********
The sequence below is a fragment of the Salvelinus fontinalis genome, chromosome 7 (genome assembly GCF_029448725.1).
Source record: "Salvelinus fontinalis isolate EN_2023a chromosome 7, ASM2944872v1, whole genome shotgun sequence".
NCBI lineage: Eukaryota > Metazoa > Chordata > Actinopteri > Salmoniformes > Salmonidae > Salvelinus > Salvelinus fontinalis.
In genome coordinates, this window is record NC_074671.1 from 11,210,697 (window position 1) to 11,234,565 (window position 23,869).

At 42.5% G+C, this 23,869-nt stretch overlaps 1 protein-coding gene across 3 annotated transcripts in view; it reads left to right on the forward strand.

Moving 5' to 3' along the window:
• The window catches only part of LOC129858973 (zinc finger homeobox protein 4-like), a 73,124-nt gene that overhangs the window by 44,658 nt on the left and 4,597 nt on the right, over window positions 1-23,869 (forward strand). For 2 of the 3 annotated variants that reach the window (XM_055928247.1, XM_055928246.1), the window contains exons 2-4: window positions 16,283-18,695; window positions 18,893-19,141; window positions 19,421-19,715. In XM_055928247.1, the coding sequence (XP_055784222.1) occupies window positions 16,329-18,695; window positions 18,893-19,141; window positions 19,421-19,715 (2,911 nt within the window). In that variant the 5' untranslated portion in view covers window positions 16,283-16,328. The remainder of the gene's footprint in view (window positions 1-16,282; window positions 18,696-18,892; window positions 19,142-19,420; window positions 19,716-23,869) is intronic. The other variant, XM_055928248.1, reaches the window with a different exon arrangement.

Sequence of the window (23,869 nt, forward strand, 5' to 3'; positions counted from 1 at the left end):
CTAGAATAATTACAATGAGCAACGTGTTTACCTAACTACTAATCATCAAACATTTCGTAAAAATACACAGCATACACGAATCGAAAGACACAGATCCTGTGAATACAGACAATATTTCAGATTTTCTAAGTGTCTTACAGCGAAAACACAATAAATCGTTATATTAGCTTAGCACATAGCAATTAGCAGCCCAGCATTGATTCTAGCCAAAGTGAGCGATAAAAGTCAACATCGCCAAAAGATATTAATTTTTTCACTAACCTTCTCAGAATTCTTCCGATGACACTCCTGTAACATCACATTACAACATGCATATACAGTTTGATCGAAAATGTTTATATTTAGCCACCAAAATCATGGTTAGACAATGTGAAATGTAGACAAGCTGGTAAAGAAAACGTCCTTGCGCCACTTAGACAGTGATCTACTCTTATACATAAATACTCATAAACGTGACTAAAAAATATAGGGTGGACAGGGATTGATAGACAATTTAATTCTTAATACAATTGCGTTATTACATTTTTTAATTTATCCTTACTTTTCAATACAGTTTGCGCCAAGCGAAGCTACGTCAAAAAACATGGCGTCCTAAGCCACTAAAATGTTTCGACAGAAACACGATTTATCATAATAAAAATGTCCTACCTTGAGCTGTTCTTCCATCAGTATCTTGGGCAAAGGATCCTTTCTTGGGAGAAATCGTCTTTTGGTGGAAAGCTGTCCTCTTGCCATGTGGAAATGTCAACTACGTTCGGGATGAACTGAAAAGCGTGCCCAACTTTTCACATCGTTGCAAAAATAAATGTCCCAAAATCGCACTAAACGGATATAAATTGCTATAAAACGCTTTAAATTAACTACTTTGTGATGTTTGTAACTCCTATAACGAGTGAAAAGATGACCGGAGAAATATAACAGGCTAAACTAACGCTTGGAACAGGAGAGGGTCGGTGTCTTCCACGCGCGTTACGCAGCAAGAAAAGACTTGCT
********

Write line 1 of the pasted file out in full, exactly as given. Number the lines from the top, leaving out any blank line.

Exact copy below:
The sequence below is a fragment of the Salvelinus fontinalis genome, chromosome 7 (genome assembly GCF_029448725.1).